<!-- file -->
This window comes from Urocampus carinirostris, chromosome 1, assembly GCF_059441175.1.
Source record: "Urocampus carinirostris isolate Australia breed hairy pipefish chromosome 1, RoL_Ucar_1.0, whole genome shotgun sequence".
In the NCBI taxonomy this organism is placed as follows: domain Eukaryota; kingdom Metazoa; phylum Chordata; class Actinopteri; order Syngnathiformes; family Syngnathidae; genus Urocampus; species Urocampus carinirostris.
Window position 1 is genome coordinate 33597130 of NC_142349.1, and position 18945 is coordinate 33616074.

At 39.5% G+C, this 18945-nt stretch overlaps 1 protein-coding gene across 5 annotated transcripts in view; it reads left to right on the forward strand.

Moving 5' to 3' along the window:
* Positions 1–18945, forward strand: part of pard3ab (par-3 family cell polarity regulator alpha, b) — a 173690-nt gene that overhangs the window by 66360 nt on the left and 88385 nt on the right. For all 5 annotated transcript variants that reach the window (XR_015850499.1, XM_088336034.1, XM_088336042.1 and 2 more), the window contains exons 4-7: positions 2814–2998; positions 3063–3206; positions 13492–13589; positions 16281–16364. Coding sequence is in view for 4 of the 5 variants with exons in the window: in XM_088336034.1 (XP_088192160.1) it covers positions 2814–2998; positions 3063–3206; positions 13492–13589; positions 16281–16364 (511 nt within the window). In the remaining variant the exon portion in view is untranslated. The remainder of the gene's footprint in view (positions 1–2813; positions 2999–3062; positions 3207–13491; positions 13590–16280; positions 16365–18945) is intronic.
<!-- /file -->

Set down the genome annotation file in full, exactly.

This window comes from Urocampus carinirostris, chromosome 1, assembly GCF_059441175.1.
Source record: "Urocampus carinirostris isolate Australia breed hairy pipefish chromosome 1, RoL_Ucar_1.0, whole genome shotgun sequence".
In the NCBI taxonomy this organism is placed as follows: domain Eukaryota; kingdom Metazoa; phylum Chordata; class Actinopteri; order Syngnathiformes; family Syngnathidae; genus Urocampus; species Urocampus carinirostris.
Window position 1 is genome coordinate 33597130 of NC_142349.1, and position 18945 is coordinate 33616074.

At 39.5% G+C, this 18945-nt stretch overlaps 1 protein-coding gene across 5 annotated transcripts in view; it reads left to right on the forward strand.

Moving 5' to 3' along the window:
* Positions 1–18945, forward strand: part of pard3ab (par-3 family cell polarity regulator alpha, b) — a 173690-nt gene that overhangs the window by 66360 nt on the left and 88385 nt on the right. For all 5 annotated transcript variants that reach the window (XR_015850499.1, XM_088336034.1, XM_088336042.1 and 2 more), the window contains exons 4-7: positions 2814–2998; positions 3063–3206; positions 13492–13589; positions 16281–16364. Coding sequence is in view for 4 of the 5 variants with exons in the window: in XM_088336034.1 (XP_088192160.1) it covers positions 2814–2998; positions 3063–3206; positions 13492–13589; positions 16281–16364 (511 nt within the window). In the remaining variant the exon portion in view is untranslated. The remainder of the gene's footprint in view (positions 1–2813; positions 2999–3062; positions 3207–13491; positions 13590–16280; positions 16365–18945) is intronic.